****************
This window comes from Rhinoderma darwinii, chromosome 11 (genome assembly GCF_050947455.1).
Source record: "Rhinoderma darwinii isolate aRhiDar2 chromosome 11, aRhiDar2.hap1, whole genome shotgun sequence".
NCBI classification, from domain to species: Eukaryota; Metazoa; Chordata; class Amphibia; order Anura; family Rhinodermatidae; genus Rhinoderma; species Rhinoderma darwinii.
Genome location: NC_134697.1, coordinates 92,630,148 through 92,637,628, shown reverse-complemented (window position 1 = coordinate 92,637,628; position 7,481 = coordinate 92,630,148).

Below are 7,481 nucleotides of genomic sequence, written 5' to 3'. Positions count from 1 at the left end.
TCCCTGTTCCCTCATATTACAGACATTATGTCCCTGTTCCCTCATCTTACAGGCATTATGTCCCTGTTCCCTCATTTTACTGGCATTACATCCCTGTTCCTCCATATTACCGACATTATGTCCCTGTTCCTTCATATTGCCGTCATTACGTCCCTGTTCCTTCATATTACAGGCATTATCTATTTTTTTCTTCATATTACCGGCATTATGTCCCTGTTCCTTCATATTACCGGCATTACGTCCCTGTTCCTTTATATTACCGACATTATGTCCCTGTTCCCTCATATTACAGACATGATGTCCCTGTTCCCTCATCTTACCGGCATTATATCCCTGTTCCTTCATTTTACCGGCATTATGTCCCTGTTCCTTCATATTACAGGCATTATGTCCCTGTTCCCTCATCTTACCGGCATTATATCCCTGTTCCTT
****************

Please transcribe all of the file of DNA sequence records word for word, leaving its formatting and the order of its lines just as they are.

This window comes from Rhinoderma darwinii, chromosome 11 (genome assembly GCF_050947455.1).
Source record: "Rhinoderma darwinii isolate aRhiDar2 chromosome 11, aRhiDar2.hap1, whole genome shotgun sequence".
NCBI classification, from domain to species: Eukaryota; Metazoa; Chordata; class Amphibia; order Anura; family Rhinodermatidae; genus Rhinoderma; species Rhinoderma darwinii.
Genome location: NC_134697.1, coordinates 92,630,148 through 92,637,628, shown reverse-complemented (window position 1 = coordinate 92,637,628; position 7,481 = coordinate 92,630,148).

Below are 7,481 nucleotides of genomic sequence, written 5' to 3'. Positions count from 1 at the left end.
TCCCTGTTCCCTCATATTACAGACATTATGTCCCTGTTCCCTCATCTTACAGGCATTATGTCCCTGTTCCCTCATTTTACTGGCATTACATCCCTGTTCCTCCATATTACCGACATTATGTCCCTGTTCCTTCATATTGCCGTCATTACGTCCCTGTTCCTTCATATTACAGGCATTATCTATTTTTTTCTTCATATTACCGGCATTATGTCCCTGTTCCTTCATATTACCGGCATTACGTCCCTGTTCCTTTATATTACCGACATTATGTCCCTGTTCCCTCATATTACAGACATGATGTCCCTGTTCCCTCATCTTACCGGCATTATATCCCTGTTCCTTCATTTTACCGGCATTATGTCCCTGTTCCTTCATATTACAGGCATTATGTCCCTGTTCCCTCATCTTACCGGCATTATATCCCTGTTCCTT